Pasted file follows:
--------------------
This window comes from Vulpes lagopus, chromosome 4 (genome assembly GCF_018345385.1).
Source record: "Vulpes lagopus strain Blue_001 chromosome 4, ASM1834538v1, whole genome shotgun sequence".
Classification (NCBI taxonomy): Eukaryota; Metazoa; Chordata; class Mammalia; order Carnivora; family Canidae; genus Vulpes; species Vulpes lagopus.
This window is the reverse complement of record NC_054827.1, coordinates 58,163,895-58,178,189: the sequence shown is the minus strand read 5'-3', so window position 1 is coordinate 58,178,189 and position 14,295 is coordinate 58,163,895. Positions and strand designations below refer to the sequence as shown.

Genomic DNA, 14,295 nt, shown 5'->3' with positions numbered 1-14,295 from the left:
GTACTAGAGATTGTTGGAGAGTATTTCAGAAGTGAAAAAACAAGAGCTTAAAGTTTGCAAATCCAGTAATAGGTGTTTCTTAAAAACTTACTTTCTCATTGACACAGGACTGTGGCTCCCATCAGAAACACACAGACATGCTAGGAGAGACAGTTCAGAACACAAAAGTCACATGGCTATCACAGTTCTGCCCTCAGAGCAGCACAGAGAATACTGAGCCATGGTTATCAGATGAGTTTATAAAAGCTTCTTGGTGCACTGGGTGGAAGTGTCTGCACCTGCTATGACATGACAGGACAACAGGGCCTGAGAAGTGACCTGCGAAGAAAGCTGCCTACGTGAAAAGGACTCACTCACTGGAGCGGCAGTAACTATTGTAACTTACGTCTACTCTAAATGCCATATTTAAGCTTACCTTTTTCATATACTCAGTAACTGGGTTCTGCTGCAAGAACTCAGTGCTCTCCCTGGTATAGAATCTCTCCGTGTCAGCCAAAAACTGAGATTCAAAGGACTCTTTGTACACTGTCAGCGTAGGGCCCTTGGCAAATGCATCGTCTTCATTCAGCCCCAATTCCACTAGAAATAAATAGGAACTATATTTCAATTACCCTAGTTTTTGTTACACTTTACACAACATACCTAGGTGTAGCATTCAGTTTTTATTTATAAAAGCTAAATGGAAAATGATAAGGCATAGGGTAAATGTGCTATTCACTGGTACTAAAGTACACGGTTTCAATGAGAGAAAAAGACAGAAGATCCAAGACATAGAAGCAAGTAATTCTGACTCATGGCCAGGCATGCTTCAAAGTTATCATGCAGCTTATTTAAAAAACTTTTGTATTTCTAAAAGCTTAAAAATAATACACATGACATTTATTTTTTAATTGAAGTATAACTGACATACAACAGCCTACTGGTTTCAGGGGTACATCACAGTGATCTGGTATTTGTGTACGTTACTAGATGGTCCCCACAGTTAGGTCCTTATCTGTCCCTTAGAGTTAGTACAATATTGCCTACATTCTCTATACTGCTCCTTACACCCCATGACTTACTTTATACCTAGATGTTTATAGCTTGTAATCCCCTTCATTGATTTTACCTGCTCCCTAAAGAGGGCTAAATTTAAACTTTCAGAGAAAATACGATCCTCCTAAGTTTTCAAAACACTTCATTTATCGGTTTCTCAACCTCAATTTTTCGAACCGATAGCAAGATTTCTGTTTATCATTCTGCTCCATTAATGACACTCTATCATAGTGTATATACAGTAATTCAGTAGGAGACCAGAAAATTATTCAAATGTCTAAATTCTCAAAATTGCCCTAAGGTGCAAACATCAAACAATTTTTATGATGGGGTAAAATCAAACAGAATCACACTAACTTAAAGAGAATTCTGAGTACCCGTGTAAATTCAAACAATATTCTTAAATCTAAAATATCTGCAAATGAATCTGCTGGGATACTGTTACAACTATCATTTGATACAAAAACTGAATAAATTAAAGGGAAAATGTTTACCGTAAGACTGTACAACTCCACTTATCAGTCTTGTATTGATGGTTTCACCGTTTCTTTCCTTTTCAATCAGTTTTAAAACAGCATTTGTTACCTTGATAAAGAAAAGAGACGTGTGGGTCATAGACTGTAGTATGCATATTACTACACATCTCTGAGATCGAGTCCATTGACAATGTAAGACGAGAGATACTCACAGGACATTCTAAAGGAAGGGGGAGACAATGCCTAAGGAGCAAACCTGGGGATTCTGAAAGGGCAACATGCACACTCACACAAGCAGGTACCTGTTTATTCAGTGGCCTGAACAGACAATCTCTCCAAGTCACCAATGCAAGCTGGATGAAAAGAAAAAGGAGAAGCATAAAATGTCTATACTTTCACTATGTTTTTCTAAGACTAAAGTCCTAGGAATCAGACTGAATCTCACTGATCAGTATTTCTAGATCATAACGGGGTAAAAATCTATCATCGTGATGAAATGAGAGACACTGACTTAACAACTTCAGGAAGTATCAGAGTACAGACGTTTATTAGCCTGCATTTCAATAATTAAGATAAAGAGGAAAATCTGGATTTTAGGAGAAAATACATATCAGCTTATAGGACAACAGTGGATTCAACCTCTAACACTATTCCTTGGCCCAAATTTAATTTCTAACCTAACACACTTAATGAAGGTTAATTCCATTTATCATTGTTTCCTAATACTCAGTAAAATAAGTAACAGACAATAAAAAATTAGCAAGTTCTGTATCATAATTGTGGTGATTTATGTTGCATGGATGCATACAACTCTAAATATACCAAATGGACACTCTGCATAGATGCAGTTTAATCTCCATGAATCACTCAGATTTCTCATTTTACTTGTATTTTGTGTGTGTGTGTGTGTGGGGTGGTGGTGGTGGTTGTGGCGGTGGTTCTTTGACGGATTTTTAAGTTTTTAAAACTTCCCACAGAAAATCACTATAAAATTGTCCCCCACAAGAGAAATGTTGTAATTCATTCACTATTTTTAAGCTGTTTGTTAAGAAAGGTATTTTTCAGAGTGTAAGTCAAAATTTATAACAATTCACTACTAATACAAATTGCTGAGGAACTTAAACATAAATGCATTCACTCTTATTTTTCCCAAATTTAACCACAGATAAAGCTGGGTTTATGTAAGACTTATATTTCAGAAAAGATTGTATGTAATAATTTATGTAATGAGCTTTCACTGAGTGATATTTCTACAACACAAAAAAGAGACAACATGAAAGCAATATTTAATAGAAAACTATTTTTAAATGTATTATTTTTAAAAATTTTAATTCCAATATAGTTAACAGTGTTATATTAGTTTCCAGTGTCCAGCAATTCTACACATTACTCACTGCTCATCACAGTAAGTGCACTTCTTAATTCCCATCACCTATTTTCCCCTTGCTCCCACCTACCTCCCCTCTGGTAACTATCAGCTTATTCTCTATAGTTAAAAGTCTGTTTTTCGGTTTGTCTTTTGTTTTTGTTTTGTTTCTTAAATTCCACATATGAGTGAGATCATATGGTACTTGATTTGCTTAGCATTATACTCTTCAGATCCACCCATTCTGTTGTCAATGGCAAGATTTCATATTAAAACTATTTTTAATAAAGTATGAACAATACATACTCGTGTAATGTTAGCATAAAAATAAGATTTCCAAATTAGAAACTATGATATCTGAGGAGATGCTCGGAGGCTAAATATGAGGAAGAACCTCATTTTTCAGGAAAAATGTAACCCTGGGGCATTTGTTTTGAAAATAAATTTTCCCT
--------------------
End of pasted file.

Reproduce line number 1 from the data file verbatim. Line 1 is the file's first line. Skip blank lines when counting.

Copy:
This window comes from Vulpes lagopus, chromosome 4 (genome assembly GCF_018345385.1).